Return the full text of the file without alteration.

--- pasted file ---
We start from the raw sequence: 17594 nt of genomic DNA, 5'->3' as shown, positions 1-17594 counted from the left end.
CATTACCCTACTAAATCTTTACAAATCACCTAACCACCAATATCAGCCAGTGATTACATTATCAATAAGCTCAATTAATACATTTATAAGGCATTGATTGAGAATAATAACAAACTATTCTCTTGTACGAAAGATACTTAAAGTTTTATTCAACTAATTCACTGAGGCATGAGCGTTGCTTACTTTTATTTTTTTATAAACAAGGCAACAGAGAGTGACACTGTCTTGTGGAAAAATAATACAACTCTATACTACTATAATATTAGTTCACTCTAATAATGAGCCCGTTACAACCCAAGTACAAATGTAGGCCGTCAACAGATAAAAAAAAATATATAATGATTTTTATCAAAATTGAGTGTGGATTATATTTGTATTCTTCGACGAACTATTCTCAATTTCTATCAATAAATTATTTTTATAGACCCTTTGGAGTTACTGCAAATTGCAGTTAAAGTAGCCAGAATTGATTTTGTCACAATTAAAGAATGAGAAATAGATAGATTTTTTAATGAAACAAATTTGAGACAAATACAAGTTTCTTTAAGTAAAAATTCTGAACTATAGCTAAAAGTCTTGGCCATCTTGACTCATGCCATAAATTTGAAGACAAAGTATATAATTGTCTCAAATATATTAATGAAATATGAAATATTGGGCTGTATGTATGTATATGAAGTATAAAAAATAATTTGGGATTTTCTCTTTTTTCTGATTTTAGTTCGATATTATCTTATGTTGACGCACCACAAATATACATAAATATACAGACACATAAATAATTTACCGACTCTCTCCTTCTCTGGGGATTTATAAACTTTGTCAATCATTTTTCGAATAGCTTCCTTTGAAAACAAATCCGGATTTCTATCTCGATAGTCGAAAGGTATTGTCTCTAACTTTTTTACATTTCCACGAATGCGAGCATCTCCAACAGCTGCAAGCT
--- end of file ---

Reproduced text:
We start from the raw sequence: 17594 nt of genomic DNA, 5'->3' as shown, positions 1-17594 counted from the left end.
CATTACCCTACTAAATCTTTACAAATCACCTAACCACCAATATCAGCCAGTGATTACATTATCAATAAGCTCAATTAATACATTTATAAGGCATTGATTGAGAATAATAACAAACTATTCTCTTGTACGAAAGATACTTAAAGTTTTATTCAACTAATTCACTGAGGCATGAGCGTTGCTTACTTTTATTTTTTTATAAACAAGGCAACAGAGAGTGACACTGTCTTGTGGAAAAATAATACAACTCTATACTACTATAATATTAGTTCACTCTAATAATGAGCCCGTTACAACCCAAGTACAAATGTAGGCCGTCAACAGATAAAAAAAAATATATAATGATTTTTATCAAAATTGAGTGTGGATTATATTTGTATTCTTCGACGAACTATTCTCAATTTCTATCAATAAATTATTTTTATAGACCCTTTGGAGTTACTGCAAATTGCAGTTAAAGTAGCCAGAATTGATTTTGTCACAATTAAAGAATGAGAAATAGATAGATTTTTTAATGAAACAAATTTGAGACAAATACAAGTTTCTTTAAGTAAAAATTCTGAACTATAGCTAAAAGTCTTGGCCATCTTGACTCATGCCATAAATTTGAAGACAAAGTATATAATTGTCTCAAATATATTAATGAAATATGAAATATTGGGCTGTATGTATGTATATGAAGTATAAAAAATAATTTGGGATTTTCTCTTTTTTCTGATTTTAGTTCGATATTATCTTATGTTGACGCACCACAAATATACATAAATATACAGACACATAAATAATTTACCGACTCTCTCCTTCTCTGGGGATTTATAAACTTTGTCAATCATTTTTCGAATAGCTTCCTTTGAAAACAAATCCGGATTTCTATCTCGATAGTCGAAAGGTATTGTCTCTAACTTTTTTACATTTCCACGAATGCGAGCATCTCCAACAGCTGCAAGCT